This is the famous and unique 1913 Type II Buffalo nickel purportedly struck in copper. This used to be J1790 in earlier editions.
It was supposedly struck as a business strike on a planchet of 95% copper, 5% nickel and zinc. Pollock delisted this as possibly being a mint error. It has now been discovered that it is a regular circulation piece that was copper plated and will thus be delisted in future editions of Judd. The reason for the plating is unknown.
The history surrounding this piece is below.
This unique piece was originally housed in a leather case with the 5 1913 Liberty nickels, an example of J1950/P2024 (this used to be J1789 in earlier editions) and a regular 1913 type II. It has the same pedigree ex Samuel W. Brown, August Wagner, Stephen Nagy, Wayte Raymond, Col Green and Burdette Johnson and Eric P. Newman.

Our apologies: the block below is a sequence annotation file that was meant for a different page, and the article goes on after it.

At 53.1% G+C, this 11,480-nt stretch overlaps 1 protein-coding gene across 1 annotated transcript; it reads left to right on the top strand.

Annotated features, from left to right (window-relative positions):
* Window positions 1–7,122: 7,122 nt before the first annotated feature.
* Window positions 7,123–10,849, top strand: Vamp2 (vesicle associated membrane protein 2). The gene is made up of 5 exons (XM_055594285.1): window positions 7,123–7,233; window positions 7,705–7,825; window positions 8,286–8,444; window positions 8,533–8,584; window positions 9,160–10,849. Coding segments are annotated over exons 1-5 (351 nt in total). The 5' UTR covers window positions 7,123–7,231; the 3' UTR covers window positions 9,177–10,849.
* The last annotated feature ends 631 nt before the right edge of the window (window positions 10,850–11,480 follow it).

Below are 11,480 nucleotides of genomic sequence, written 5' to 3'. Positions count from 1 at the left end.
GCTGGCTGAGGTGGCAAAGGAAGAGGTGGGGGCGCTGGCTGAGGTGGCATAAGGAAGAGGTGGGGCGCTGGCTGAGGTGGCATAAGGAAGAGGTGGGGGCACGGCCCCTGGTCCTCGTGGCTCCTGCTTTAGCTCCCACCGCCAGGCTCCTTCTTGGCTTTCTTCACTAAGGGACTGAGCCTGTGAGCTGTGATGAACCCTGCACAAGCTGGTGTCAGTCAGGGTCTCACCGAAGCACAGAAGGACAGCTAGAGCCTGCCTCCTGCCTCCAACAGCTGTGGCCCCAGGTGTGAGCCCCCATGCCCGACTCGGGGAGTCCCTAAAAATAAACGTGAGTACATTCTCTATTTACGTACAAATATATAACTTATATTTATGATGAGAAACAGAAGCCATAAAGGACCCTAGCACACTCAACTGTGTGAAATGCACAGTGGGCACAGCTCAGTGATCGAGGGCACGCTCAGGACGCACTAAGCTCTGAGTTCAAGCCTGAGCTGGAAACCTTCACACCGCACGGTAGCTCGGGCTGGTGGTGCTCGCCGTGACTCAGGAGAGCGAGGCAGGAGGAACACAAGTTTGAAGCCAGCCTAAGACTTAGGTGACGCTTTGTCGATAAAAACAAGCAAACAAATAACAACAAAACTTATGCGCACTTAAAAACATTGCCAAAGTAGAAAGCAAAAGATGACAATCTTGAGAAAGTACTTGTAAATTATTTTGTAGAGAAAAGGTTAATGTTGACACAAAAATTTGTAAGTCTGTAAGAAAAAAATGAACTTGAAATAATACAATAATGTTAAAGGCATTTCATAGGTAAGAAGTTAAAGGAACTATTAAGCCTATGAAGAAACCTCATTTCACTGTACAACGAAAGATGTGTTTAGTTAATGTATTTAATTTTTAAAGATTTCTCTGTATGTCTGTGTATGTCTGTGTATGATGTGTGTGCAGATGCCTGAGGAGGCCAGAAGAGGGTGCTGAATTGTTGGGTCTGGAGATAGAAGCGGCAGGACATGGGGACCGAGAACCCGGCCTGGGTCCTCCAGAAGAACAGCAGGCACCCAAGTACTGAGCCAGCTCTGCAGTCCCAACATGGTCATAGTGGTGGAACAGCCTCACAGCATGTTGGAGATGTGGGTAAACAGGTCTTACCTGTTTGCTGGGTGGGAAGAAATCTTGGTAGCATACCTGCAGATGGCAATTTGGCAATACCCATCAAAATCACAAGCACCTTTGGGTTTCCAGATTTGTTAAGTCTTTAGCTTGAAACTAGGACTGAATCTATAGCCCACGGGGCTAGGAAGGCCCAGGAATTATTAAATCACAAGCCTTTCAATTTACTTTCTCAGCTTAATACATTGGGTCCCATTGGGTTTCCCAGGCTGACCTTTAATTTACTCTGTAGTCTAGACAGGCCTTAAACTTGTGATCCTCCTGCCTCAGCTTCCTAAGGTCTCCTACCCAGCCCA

The piece was offered as a copper trial to A. Kosoff (Numismatic Gallery) in an 11/14/46 invoice by B.G. Johnson but was returned. The coin and the case are now in the possession of the Eric P. Newman Numismatic Education Foundation.
For additional information on this piece, we recommend the article "A Forgotten Nickel & Its Companions" by Jeff Reichenberger in the September 2011 edition of the Numismatist.
The image above is of the actual piece and is courtesy of Eric P. Newman and Jeff Reichenberger.